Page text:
America was horrified last week to learn that Phillip Garrido, a convicted sex offender who lived in Antioch, California, had kidnapped Jaycee Lee Dugard from her home in 1991, kept her as a sex slave in a tent compound behind his home, and fathered two children with her.
Garrido aroused suspicions when he showed up at the University of California, Berkley, with two girls, ages 11 and 15. According to the New York Times, he wanted to give lectures and live demonstrations that could help people who hear voices stop before committing a violent act. The Times wrote:
On Monday, Mr. Garrido had again approached university officials about a staging a religious event and handing out literature about schizophrenia. But campus police officials found his behavior suspicious, particularly in relationship to two young girls Mr. Garrido had with him. The girls are now known to be his and Ms. Dugard’s daughters, ages 11 and 15.
“They didn’t look right,” said Lisa Campbell, the manager of the campus police special-events unit, noting that the children were pale and withdrawn. Ms. Campbell contacted Allyson Jacobs, a campus patrol officer, who ran a background check on Mr. Garrido and learned of his criminal past, including convictions of rape and kidnapping in Nevada in the mid-1970s.
That lead to the discovery of Garrido’s secret life, and the ramshackle collection of tents and sheds behind his home where Jaycee Dugard had been imprisoned for 19 years. He and his wife were arrested on August 26, 2009.
Garrido, who was known around his neighborhood as “Creepy Phil,” had gotten kookier recently. He claimed that God spoke to him through a box and sometimes started singing religious songs.
On July 21, 2009, Garrido posted the following in his blog, Voices Revealed:
THE U.S. FEDERAL GOVERNMENT IS NOT THE SOURCE OF MIND CONTROL
U.C.L.A. conducted a three year study from (2003 to 2006) their conclusion at the end of the 3 year study was that the number of cases where people heard voices increased by fifty percent.
The following reports will provide needed insight. This type of activity is increasing worldwide.
Voices have come about due to the powerful design of the human mind and is intended for a purpose beyond our present understanding. Be assured it is to provide and protect our future development.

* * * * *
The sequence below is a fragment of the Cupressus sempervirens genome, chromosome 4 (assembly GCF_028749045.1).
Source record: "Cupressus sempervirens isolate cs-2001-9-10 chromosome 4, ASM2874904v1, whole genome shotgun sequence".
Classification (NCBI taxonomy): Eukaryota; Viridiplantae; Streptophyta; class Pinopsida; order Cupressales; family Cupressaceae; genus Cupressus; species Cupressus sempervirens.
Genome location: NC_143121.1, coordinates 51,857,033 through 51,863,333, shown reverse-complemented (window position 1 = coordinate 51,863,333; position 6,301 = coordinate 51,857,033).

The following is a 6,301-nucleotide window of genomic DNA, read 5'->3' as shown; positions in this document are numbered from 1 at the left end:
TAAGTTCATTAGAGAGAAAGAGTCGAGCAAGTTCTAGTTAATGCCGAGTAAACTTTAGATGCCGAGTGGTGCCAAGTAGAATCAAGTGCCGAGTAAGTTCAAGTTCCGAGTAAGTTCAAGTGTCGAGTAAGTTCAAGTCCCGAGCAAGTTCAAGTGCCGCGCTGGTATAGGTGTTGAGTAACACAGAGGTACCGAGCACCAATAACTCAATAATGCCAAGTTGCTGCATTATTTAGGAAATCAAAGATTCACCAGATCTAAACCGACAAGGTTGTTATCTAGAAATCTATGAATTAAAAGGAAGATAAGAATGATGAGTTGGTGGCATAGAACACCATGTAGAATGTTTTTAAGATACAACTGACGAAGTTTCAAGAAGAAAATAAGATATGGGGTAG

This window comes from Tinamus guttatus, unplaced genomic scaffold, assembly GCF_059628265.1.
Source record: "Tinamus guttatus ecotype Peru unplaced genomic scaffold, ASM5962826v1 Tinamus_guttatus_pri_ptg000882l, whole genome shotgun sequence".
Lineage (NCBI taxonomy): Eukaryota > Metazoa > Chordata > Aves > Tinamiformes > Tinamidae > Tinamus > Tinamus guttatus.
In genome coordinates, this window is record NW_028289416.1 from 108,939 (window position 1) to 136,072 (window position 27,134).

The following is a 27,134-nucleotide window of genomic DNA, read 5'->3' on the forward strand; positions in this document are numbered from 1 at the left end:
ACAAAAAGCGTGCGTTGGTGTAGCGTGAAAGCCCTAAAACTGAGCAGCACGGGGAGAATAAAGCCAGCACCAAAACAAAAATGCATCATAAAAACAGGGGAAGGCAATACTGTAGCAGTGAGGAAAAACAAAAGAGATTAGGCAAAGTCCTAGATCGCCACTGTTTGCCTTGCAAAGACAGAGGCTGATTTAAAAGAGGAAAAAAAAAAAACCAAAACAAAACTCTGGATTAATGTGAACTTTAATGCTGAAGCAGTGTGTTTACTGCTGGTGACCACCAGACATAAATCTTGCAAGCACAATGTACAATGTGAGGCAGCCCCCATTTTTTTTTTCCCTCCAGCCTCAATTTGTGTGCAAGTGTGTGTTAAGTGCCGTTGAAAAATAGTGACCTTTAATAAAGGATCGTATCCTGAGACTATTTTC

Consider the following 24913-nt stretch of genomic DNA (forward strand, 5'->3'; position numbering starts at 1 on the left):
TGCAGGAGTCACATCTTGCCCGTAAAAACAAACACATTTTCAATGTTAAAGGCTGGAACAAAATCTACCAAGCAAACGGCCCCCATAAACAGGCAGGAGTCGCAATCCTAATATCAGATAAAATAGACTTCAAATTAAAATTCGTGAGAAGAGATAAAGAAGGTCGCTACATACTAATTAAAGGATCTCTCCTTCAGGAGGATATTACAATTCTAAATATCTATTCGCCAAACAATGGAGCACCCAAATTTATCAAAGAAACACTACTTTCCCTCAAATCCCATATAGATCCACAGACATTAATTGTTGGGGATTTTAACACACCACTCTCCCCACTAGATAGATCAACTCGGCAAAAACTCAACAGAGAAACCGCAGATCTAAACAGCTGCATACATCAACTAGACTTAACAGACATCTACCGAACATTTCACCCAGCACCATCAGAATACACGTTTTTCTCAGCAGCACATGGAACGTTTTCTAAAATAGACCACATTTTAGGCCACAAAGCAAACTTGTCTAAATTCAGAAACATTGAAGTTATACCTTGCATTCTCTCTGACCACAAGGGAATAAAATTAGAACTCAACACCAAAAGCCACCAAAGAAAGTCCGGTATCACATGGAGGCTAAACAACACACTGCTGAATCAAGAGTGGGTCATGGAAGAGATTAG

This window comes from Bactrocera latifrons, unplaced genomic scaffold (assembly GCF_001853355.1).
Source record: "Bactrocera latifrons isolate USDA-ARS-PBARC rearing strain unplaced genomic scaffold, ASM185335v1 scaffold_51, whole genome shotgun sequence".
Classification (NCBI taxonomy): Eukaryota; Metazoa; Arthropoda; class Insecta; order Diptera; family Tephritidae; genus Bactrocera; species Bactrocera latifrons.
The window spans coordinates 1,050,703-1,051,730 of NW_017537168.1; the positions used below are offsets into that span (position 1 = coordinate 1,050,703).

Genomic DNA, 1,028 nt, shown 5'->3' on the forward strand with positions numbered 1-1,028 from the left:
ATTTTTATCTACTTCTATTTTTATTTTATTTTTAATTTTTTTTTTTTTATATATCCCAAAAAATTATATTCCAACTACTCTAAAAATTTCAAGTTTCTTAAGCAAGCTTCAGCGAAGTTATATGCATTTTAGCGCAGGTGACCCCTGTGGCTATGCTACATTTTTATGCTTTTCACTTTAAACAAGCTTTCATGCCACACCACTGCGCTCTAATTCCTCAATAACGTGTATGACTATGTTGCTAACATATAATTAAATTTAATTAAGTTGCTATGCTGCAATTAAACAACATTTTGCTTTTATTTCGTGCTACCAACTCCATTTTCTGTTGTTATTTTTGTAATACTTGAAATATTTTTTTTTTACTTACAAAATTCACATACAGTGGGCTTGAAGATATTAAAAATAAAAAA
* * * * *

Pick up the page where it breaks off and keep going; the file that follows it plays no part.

These areas are off limits and a danger to anyone believing they can experience this type of freedom. It belongs to God for the direct application of His Word.
After his arrest, Garrido actually gave a telephone interview to KCRA 3, a television station based in Sacramento, California. The interview was described as rambling and incoherent, and Garrido appeared to be justifying the kidnapping:
“What’s kept me busy the last several years is I’ve completely turned my life around,” Garrido told KCRA 3. “And you’re going to find the most powerful story coming from the witness, the victim — you wait. If you take this a step at a time, you’re going to fall over backwards and in the end, you’re going to find the most powerful heart-warming story.”
All over the Internet now, people are referring to Garrido as “psycho.” Andy Ostroy on the Huffington Post wrote, “Psycho kidnapper-rapist Phillip Garrido should be put to death.” Andrew Belonsky on Gawker wrote, “In true psycho fashion, Phillip Garrido had blog, heard God.”
“Psycho” is an ambiguous term, perhaps a shortened version of “psychopath” or “psychopathology.” A psychopath is the type of person we discuss here on Lovefraud, someone with no heart, no conscience and no remorse. Psychopathology can refer to just about any mental illness. Unfortunately, the distinction between these two terms is much too subtle for the general population. Most people just lump everyone together as crazy psychos.
The next day and across the country, in Doylestown, Pennsylvania, Bonnie Sweeten pleaded guilty to identity theft and making false reports.